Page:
foster parent liaison raelene macdowell If it’s true that a mom’s heart grows with every child she welcomes into her family, Raelene MacDowell may have the biggest heart in all the land. “When I was about 13, my dream was to own my own orphanage and take care of as many babies as I could,” says Redding’s MacDowell. In the past 35 years, she and her husband, Ted, have been foster parents to more than 620 children, including nine sets of twins. She shares her trials, tribulations and triumphs with similarly selfless souls through her work as a foster parent liaison for Shasta County. The MacDowells became foster parents in 1979, when their family included three birth children (Scott, then 14; Shanna, 12; and Sheree’, 9) and Sean, a 5-year-old adopted family member. “I wanted to take care of babies, and I knew we were done having them,” MacDowell says. They became licensed as a foster care “receiving home,” and took in children on an emergency basis, never intending to make permanent additions to their family. “My husband and I were laughing, saying, ‘We have four kids - why would we want to adopt more?’” But in 1982, they took in three-week-old Shara, fell in love with her, and made her a MacDowell. Since their other children were much older, they wanted a close sibling for Shara. A few years later, they adopted an infant in their care that they named Sydnee. “My husband said we were so done, but I never said never,” she says. Continued on page 102 September 2012 Enjoy 101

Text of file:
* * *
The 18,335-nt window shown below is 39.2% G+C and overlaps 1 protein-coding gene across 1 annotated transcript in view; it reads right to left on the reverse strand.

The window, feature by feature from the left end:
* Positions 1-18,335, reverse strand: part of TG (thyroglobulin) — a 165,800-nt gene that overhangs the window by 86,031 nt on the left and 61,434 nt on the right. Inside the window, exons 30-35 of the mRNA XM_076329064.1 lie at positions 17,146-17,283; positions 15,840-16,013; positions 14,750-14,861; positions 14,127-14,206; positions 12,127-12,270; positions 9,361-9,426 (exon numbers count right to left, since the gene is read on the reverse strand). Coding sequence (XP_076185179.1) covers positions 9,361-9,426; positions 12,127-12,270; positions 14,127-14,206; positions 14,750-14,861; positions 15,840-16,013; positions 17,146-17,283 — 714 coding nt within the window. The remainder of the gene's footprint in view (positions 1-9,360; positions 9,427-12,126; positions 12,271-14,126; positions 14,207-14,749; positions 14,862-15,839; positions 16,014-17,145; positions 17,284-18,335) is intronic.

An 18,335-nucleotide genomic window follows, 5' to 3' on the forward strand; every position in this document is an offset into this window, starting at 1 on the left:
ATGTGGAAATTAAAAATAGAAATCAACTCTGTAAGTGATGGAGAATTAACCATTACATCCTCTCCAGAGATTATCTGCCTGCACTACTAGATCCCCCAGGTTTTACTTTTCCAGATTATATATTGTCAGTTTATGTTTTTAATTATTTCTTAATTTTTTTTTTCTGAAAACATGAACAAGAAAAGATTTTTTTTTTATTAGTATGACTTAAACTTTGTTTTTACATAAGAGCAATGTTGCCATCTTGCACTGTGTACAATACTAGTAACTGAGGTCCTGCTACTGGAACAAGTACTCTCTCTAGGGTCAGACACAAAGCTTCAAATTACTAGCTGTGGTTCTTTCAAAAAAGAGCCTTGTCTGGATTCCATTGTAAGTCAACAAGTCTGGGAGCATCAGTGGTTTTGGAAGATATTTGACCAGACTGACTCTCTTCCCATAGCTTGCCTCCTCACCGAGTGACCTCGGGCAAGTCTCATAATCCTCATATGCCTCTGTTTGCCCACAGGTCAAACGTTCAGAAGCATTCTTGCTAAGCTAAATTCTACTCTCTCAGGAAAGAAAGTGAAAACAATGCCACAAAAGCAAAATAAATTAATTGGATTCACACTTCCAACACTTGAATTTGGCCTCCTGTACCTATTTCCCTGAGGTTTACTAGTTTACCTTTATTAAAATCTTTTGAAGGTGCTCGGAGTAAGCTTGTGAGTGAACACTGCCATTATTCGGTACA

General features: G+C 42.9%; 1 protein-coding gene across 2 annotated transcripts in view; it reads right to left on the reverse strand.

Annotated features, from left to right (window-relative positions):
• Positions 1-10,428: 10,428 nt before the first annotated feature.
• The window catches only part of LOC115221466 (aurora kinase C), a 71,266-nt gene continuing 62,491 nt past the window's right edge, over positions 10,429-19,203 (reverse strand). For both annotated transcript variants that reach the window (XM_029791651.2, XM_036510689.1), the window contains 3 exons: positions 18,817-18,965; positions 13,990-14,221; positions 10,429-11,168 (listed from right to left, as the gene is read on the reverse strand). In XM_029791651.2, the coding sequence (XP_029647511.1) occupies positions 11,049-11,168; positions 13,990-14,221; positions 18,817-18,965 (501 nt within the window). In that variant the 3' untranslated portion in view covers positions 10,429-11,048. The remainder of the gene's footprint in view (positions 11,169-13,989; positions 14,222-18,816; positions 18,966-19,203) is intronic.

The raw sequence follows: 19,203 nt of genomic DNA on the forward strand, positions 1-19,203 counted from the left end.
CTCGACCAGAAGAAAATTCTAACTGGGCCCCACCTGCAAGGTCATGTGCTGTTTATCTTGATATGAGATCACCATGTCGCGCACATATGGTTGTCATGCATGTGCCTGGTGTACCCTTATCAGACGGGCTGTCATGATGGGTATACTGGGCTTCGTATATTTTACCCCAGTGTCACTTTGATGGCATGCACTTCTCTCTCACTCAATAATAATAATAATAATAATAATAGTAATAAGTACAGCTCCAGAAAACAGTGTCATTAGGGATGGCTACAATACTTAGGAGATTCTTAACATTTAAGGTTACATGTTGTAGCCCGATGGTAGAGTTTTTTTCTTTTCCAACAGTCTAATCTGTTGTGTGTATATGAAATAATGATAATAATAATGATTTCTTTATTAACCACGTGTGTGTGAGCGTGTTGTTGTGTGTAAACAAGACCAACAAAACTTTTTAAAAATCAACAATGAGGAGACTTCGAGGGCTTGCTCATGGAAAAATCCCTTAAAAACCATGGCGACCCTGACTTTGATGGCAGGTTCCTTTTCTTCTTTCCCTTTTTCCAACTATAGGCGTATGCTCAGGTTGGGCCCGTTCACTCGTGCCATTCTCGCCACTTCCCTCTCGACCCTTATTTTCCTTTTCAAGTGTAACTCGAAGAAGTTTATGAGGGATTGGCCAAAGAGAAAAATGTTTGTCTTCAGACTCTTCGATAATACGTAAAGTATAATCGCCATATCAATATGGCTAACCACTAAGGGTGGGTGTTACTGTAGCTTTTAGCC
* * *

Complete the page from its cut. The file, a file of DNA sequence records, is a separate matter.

Sure enough, in 1990, they took in and eventually adopted Summer. And in 1995, they opened their home to 16-month-old twins. “I got them just for fostering, but the second I saw them, I was dead in the water,” she says. “I was in love immediately. My husband was in love, too, but he was committed to our plan of no more adoptions ... But one day, I came home, and there was a vase of flowers on the table with three pink carnations and three blue carnations, and sticks that said ‘It’s a girl’ and ‘It’s a boy.’ All it said on the card was, ‘YES!!!’” With that green light, Spencer and Skyeler were adopted in 1999. Today, their bustling household includes the twins (now 17-yearold seniors at Liberty Christian High School) and a 4 1/2-year-old foster daughter who has been in their care for almost two years, but is going to her “forever family” soon. “She was broken, physically and emotionally, and she has transformed into a happy, bubbly child,” MacDowell says. Although they’re delighted that she is going to a wonderful home, it’s tough on the whole family, MacDowell says. “If you do it right, it should hurt. You can’t give your all to someone and not feel pain when they leave,” she says. “Every time a child leaves our home, a piece of us goes with them. Hopefully it’s helped them to be the best people they can be.” Many former foster children have maintained close contact with the MacDowells; some of the now-grown children ask her for parenting advice and treat them like grandparents, which warms her heart. “Tons of kids here in Redding call us Oma and Opa,” MacDowell says. “I get to go to lots of birthday parties.” Even now, the garage of their 4,500-square-foot home has about 30 bins filled with clothes for kids of any age. “You could bring me three babies in the middle of the night tonight and I’d be ready,” she says. Most children arrive at the MacDowells’ house shortly after they are taken into protective custody. “Clean him up, hug him, give him something to eat, and you’ve impacted that child forever,” she says. Stays have ranged from 45 minutes (a wandering toddler who was quickly reunited with his very worried caregivers) to nearly two years. As the county foster parent liaison, she’s prepared a diverse range